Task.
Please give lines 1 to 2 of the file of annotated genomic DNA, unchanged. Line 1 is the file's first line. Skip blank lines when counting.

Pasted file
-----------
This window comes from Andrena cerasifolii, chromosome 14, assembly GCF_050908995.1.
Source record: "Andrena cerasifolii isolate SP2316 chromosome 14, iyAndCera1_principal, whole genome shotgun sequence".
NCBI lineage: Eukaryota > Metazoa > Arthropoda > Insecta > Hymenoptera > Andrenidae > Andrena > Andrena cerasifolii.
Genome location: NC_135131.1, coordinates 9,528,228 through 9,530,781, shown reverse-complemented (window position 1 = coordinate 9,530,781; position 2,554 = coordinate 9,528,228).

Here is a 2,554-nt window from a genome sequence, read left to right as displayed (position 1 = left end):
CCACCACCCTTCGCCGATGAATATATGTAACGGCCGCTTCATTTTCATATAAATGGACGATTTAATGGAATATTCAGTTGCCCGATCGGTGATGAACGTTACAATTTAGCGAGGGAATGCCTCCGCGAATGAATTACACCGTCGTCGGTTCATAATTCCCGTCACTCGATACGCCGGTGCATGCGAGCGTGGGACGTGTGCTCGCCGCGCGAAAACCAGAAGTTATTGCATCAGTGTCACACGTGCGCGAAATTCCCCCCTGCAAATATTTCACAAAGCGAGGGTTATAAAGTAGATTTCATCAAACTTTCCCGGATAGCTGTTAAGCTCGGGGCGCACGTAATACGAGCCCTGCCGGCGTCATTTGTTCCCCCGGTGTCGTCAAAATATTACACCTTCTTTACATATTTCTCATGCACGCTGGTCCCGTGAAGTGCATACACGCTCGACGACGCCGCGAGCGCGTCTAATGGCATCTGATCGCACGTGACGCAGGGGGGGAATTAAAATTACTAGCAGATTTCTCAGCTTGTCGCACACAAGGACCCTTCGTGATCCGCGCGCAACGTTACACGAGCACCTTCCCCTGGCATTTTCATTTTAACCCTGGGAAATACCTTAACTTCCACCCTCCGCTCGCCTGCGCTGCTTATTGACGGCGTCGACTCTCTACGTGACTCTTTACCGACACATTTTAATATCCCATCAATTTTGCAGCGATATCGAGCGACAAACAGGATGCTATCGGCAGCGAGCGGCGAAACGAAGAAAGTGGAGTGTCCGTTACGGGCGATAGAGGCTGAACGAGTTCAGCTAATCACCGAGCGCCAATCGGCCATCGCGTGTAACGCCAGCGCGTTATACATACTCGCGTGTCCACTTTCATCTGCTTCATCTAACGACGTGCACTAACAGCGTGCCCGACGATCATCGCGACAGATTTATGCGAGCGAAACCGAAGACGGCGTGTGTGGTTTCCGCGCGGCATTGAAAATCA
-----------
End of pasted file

This window comes from Andrena cerasifolii, chromosome 14, assembly GCF_050908995.1.
Source record: "Andrena cerasifolii isolate SP2316 chromosome 14, iyAndCera1_principal, whole genome shotgun sequence".